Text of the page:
Wesley J. Smith: “A little euthanasia is euthanasia and a little euthanasia leads to broader euthanasia over time”

By Holly Gatling, Executive Director, South Carolina Citizens for Life

Editor’s note. Wesley J. Smith will speak at the National Right to Life Convention at 9am on Saturday morning, June 26. The title of his session is “There’s No Such Thing as ‘Just a Little’ Euthanasia. ”Please go to nrlconvention.com for information about registering for the two-day convention that begins June 25.

In many ways, the argument against euthanasia and assisted suicide is a more difficult pro-life argument to make than the argument against abortion, says Wesley J. Smith, J.D., a prominent pro-life medical ethicist  who documents in books, articles, and speeches the growing threat in the United States and worldwide, but equally important to make. 

With abortion, he says, the target of killing is an unborn human being, and those who support abortion know it. “People know the unborn child is a human life,” he says. “They don’t care.”  

With euthanasia and assisted suicide, however, “Society has shifted from protecting innocent life to eliminating suffering,” Smith told NRL News Today. “And when eliminating suffering become your highest good, that easily becomes eliminating the sufferer.” 

Wesley J. Smith, J.D.

Mr. Smith grew up in Alhambra, California, a bedroom community of Pasadena. He dabbled in acting and settled on a career as a lawyer. His flair for colorful writing landed him the law firm’s job of writing briefs that were interesting and not dry. 

But his life changed when he was confronted with the death of a friend who was influenced by the Hemlock Society to commit suicide with pills and a plastic bag over her head.

“I was so upset by this I wrote a piece in Newsweek magazine called ‘The Whispers of Strangers.’” He was “gob smacked” by the negative reaction. 

“I wrote it thinking it was completely non-controversial, kind of an expose of this euthanasia movement that I really didn’t know that much about,” he recalls.

Of the 150 letters he received, 125 were “hate mail” from people who wished on him a slow, agonizing death. The notoriety, however, caught the attention of Rita Marker, founder of the International Anti-Euthanasia Newsletter now known as the Patients’ Rights Council. He offered to donate a percentage of his time to writing and speaking against the growing threat of euthanasia and assisted suicide and he authored , Forced Exit: The Slippery Slope from Assisted Suicide to Legalized Murder, now in its third edition.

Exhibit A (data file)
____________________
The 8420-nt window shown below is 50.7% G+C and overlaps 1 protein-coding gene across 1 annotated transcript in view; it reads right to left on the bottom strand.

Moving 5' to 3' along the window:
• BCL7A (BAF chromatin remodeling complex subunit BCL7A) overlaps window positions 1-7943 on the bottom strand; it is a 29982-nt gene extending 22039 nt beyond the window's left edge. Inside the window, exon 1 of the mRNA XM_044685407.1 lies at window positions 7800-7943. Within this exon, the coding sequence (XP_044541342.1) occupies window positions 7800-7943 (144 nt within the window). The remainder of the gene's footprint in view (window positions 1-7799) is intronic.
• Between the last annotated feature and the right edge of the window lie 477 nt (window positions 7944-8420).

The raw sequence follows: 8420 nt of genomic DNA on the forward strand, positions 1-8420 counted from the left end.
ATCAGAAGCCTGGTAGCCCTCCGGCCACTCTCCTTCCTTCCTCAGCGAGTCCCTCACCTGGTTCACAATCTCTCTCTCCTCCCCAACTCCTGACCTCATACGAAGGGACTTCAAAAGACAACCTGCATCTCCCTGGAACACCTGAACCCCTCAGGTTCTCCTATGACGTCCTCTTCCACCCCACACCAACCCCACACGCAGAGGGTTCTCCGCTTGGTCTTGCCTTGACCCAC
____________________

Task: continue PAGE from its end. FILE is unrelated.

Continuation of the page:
In documenting the global practice of euthanasia and assisted suicide, Mr. Smith wrote a shocking article in 2020 with the grim headline, “Dutch Doctors Can Now Drug Dementia Patients Before Killing Them.” In the article, he tells of a Dutch physician who first drugged her patient’s coffee before starting a lethal injection. The patient woke up and began fighting the effort to kill her. 

At that point, Mr. Smith writes, “The doctor instructed the family to hold the resisting patient down while she finished her off.” Later, the Dutch Supreme Court “lauded the doctor for her good intentions and dismissed all criminal complaints.”

“The reaction of the Dutch government was to change the law to permit that which used to not be allowed.” Mr. Smith explains. “That’s how all this works.” 

As euthanasia and doctor assisted suicide become more acceptable, people wrongly believe there are guidelines to protect against abuses. “Then, when a case comes up against the guideline, they [the government] changes the guidelines.” 

Currently10 states and the District of Columbia permit doctor assisted suicide: California, Colorado, Hawaii, Montana*, Maine, New Jersey, New Mexico, Oregon, Vermont, and Washington.

However, there are effective ways, Smith says, to fight against the growing threat of eliminating devalued members of our human family. These include learning the issues, using the right language (never say aid in dying, say euthanasia or assisted suicide, depending on whether the physician directly administers the lethal dosage or makes it available to the person), not getting angry, and caring for people by, for example, volunteering for hospice. 

“Even in small ways,” he says, “like if you’re walking with a friend and you see someone in a wheelchair and your friend says, ‘If I were that person, I would want to kill myself.’ That’s a special opportunity to defend that [disabled] person’s equal dignity and say ‘No! This is not the right way to think.’ And you begin the education process.”

The way people’s beliefs are formed, he says, is “not so much by Wesley giving a speech or writing an article, but by people talking over dinner or with friends at a barbecue after church. You have to be as loving as possible, but don’t yield. Do not compromise. There is no compromising on this issue.”

Smith conclude, “You are either in the euthanasia society or you’re not. A little euthanasia is euthanasia and a little euthanasia leads to broader euthanasia over time. It may be years, it may be decades, but you are leading to death on demand.” 

*While the Montana Supreme Court found no public policy against assisted suicide the court did not officially legalize assisted suicide.  If a physician was charged with assisting a suicide, they could use the patient’s consent as a defense.